30.06.2014 Christian Schittich

Flames consume architectural icon

Mourning for an icon of architectural history: A disastrous fire raged through Charles Rennie Mackintosh's Glasgow School of Art in early June, engulfing the famous library wing in the process. The blaze seems to have started when a projector exploded in the school basement, and the flames reached the attic within a matter of minutes. Since completion of the extinguishing work and provisional assessment of the damage, it has become apparent that at least the building itself can be saved along with the archives. The Mackintosh Library, however, the key design feature of the building, is a complete loss.  
The School of Art, which at the time of the fire disaster was still in use in its original function, was built in two stages between 1898 und 1909 according to the plans of Charles Rennie Mackintosh, an architect merely 28 years of age when the work began. The building is regarded internationally as an art nouveau classic, although Mackintosh (like his Catalonian counterpart Antonio Gaudi) cannot truly be assigned to a single style.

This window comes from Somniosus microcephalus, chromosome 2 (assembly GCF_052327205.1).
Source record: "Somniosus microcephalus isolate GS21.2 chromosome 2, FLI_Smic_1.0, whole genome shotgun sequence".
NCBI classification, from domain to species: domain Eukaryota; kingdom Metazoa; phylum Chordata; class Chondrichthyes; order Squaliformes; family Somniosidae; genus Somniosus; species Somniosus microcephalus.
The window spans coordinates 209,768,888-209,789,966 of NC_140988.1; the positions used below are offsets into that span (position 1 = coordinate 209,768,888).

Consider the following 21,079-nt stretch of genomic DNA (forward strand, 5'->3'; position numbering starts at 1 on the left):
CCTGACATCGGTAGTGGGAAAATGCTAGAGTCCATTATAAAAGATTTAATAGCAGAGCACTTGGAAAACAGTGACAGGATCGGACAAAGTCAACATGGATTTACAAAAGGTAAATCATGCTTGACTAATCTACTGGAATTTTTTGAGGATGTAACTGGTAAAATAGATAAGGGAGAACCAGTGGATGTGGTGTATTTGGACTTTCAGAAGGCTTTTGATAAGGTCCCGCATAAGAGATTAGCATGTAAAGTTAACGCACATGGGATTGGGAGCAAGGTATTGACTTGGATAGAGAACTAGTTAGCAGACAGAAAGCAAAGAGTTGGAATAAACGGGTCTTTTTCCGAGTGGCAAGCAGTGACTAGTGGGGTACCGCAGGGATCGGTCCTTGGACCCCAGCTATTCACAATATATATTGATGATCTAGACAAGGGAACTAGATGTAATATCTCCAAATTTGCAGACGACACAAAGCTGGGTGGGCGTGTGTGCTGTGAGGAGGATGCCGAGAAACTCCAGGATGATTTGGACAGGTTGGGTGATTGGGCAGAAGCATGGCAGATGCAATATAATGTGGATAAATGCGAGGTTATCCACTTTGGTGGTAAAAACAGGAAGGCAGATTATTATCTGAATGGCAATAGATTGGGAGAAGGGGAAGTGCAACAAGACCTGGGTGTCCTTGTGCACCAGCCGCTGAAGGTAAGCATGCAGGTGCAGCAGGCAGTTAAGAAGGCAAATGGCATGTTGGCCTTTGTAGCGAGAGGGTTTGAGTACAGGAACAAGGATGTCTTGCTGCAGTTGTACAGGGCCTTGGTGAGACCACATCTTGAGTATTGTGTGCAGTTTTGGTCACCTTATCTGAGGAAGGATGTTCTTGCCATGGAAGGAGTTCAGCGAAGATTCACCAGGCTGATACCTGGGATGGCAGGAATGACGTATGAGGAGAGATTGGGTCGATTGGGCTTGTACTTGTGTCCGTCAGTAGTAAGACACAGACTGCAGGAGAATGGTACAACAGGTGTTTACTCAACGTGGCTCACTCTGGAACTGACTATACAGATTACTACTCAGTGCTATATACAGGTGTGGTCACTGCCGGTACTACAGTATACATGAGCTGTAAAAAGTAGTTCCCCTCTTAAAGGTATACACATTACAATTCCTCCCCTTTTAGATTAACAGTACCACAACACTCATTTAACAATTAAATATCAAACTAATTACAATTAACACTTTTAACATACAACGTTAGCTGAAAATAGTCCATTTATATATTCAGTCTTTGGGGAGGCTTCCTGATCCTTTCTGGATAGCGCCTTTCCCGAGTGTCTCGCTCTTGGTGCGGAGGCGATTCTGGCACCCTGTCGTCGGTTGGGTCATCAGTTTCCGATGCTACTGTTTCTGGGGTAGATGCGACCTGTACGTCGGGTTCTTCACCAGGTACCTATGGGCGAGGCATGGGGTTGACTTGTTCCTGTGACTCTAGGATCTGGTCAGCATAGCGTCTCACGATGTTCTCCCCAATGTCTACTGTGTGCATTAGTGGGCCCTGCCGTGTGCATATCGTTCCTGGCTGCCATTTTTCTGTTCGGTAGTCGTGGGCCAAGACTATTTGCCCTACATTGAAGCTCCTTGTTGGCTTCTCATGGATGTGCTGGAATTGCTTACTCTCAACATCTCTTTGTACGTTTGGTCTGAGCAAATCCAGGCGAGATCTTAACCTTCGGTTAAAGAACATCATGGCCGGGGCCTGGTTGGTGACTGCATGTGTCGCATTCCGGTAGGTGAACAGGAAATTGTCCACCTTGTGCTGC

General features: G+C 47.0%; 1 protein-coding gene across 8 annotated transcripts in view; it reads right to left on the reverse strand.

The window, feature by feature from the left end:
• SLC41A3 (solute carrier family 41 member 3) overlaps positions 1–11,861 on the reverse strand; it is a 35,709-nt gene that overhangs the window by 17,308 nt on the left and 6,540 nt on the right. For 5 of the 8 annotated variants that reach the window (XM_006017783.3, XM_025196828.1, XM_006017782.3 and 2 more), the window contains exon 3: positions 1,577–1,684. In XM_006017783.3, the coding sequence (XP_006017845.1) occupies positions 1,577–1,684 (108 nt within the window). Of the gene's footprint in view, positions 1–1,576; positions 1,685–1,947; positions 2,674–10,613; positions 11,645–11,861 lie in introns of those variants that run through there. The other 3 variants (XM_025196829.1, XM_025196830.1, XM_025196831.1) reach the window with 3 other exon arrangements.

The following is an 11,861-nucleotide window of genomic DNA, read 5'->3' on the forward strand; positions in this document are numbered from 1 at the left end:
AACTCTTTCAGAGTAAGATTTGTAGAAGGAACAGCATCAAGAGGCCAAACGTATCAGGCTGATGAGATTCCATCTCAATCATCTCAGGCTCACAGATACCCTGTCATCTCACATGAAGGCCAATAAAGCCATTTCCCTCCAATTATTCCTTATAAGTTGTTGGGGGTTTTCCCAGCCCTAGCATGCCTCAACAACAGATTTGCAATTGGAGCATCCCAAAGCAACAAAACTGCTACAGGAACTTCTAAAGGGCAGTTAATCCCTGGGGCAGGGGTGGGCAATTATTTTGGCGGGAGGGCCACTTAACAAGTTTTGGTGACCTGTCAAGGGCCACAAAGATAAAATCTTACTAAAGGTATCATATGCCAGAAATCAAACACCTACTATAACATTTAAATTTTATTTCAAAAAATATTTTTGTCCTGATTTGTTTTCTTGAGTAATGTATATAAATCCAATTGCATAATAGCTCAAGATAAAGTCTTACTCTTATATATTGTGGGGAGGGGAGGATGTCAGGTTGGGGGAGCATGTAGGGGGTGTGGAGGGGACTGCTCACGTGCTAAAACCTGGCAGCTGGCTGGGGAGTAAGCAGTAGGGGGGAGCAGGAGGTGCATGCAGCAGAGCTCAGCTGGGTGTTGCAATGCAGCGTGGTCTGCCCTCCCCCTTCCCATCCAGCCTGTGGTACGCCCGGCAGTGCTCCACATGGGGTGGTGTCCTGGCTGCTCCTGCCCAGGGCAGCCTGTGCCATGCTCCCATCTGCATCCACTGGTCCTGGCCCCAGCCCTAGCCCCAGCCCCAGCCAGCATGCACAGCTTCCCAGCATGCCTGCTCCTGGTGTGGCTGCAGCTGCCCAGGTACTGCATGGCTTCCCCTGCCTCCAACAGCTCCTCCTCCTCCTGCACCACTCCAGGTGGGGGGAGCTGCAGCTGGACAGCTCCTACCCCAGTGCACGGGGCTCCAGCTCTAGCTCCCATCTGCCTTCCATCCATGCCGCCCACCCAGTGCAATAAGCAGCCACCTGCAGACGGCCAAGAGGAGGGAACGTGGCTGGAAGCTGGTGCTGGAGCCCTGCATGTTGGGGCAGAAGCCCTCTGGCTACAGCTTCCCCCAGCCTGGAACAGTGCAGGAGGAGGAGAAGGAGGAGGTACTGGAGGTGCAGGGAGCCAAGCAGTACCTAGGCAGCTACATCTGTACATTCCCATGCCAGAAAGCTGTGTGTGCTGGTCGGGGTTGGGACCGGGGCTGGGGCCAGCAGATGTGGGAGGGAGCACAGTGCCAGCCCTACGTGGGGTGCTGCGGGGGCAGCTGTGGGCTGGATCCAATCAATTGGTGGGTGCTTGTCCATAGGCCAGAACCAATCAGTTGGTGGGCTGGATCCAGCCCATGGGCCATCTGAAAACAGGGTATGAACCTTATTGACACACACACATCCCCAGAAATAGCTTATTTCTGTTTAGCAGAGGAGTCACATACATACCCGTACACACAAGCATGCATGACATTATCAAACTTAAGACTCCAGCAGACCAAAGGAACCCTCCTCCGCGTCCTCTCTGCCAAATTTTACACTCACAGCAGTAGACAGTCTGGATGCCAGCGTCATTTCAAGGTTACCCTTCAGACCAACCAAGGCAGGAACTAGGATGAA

On the occasion of the 175th anniversary of the Royal Institute of British Architects (RIBA) in 2009, the Glasgow School of Art was voted the best British-designed building in this period. It was only recently, namely in March, that an extension that also accommodates the school's new visitors' centre was completed on the other side of the street according to plans by Steven Holl.
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